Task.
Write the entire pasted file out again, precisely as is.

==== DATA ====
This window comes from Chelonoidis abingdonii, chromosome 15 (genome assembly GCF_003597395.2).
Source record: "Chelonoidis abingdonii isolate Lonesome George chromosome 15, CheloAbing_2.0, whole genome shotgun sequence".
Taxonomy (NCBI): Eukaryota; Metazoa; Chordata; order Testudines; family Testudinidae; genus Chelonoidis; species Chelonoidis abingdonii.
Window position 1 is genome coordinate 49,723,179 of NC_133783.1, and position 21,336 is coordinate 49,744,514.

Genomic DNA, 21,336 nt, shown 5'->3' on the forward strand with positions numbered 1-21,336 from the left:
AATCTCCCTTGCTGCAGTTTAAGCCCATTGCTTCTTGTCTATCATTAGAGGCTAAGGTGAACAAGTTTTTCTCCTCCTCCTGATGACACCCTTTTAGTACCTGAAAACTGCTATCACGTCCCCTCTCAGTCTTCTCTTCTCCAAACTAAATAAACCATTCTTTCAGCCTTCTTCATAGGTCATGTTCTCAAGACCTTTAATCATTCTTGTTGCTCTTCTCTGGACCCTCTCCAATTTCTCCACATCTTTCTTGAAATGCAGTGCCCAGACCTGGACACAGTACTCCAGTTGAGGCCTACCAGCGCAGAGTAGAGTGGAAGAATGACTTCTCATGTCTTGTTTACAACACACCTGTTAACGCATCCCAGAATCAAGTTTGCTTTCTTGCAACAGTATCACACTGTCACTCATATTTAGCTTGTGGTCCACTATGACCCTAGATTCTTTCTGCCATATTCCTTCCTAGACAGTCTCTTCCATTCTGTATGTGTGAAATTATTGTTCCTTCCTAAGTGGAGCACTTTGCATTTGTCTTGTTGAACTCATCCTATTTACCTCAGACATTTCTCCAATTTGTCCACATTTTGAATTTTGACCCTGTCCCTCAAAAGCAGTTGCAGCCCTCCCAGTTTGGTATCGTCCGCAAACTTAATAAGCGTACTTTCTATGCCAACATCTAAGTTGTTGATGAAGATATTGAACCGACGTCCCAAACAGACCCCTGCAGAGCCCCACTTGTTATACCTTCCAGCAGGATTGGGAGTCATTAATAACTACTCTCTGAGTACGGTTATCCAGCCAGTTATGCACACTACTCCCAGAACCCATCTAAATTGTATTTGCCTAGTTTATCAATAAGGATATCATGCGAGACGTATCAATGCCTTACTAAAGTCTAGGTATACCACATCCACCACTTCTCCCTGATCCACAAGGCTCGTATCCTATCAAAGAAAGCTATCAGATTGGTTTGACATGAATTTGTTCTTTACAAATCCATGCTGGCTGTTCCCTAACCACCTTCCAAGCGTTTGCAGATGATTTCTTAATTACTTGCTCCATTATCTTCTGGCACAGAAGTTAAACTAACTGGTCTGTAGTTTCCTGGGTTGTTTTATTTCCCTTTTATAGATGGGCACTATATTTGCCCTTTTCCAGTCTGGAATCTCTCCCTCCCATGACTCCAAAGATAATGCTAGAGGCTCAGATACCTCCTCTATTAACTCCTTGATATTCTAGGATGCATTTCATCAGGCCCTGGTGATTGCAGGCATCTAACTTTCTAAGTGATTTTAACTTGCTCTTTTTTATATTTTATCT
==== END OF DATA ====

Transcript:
This window comes from Chelonoidis abingdonii, chromosome 15 (genome assembly GCF_003597395.2).
Source record: "Chelonoidis abingdonii isolate Lonesome George chromosome 15, CheloAbing_2.0, whole genome shotgun sequence".
Taxonomy (NCBI): Eukaryota; Metazoa; Chordata; order Testudines; family Testudinidae; genus Chelonoidis; species Chelonoidis abingdonii.
Window position 1 is genome coordinate 49,723,179 of NC_133783.1, and position 21,336 is coordinate 49,744,514.

Genomic DNA, 21,336 nt, shown 5'->3' on the forward strand with positions numbered 1-21,336 from the left:
AATCTCCCTTGCTGCAGTTTAAGCCCATTGCTTCTTGTCTATCATTAGAGGCTAAGGTGAACAAGTTTTTCTCCTCCTCCTGATGACACCCTTTTAGTACCTGAAAACTGCTATCACGTCCCCTCTCAGTCTTCTCTTCTCCAAACTAAATAAACCATTCTTTCAGCCTTCTTCATAGGTCATGTTCTCAAGACCTTTAATCATTCTTGTTGCTCTTCTCTGGACCCTCTCCAATTTCTCCACATCTTTCTTGAAATGCAGTGCCCAGACCTGGACACAGTACTCCAGTTGAGGCCTACCAGCGCAGAGTAGAGTGGAAGAATGACTTCTCATGTCTTGTTTACAACACACCTGTTAACGCATCCCAGAATCAAGTTTGCTTTCTTGCAACAGTATCACACTGTCACTCATATTTAGCTTGTGGTCCACTATGACCCTAGATTCTTTCTGCCATATTCCTTCCTAGACAGTCTCTTCCATTCTGTATGTGTGAAATTATTGTTCCTTCCTAAGTGGAGCACTTTGCATTTGTCTTGTTGAACTCATCCTATTTACCTCAGACATTTCTCCAATTTGTCCACATTTTGAATTTTGACCCTGTCCCTCAAAAGCAGTTGCAGCCCTCCCAGTTTGGTATCGTCCGCAAACTTAATAAGCGTACTTTCTATGCCAACATCTAAGTTGTTGATGAAGATATTGAACCGACGTCCCAAACAGACCCCTGCAGAGCCCCACTTGTTATACCTTCCAGCAGGATTGGGAGTCATTAATAACTACTCTCTGAGTACGGTTATCCAGCCAGTTATGCACACTACTCCCAGAACCCATCTAAATTGTATTTGCCTAGTTTATCAATAAGGATATCATGCGAGACGTATCAATGCCTTACTAAAGTCTAGGTATACCACATCCACCACTTCTCCCTGATCCACAAGGCTCGTATCCTATCAAAGAAAGCTATCAGATTGGTTTGACATGAATTTGTTCTTTACAAATCCATGCTGGCTGTTCCCTAACCACCTTCCAAGCGTTTGCAGATGATTTCTTAATTACTTGCTCCATTATCTTCTGGCACAGAAGTTAAACTAACTGGTCTGTAGTTTCCTGGGTTGTTTTATTTCCCTTTTATAGATGGGCACTATATTTGCCCTTTTCCAGTCTGGAATCTCTCCCTCCCATGACTCCAAAGATAATGCTAGAGGCTCAGATACCTCCTCTATTAACTCCTTGATATTCTAGGATGCATTTCATCAGGCCCTGGTGATTGCAGGCATCTAACTTTCTAAGTGATTTTAACTTGCTCTTTTTTATATTTTATCT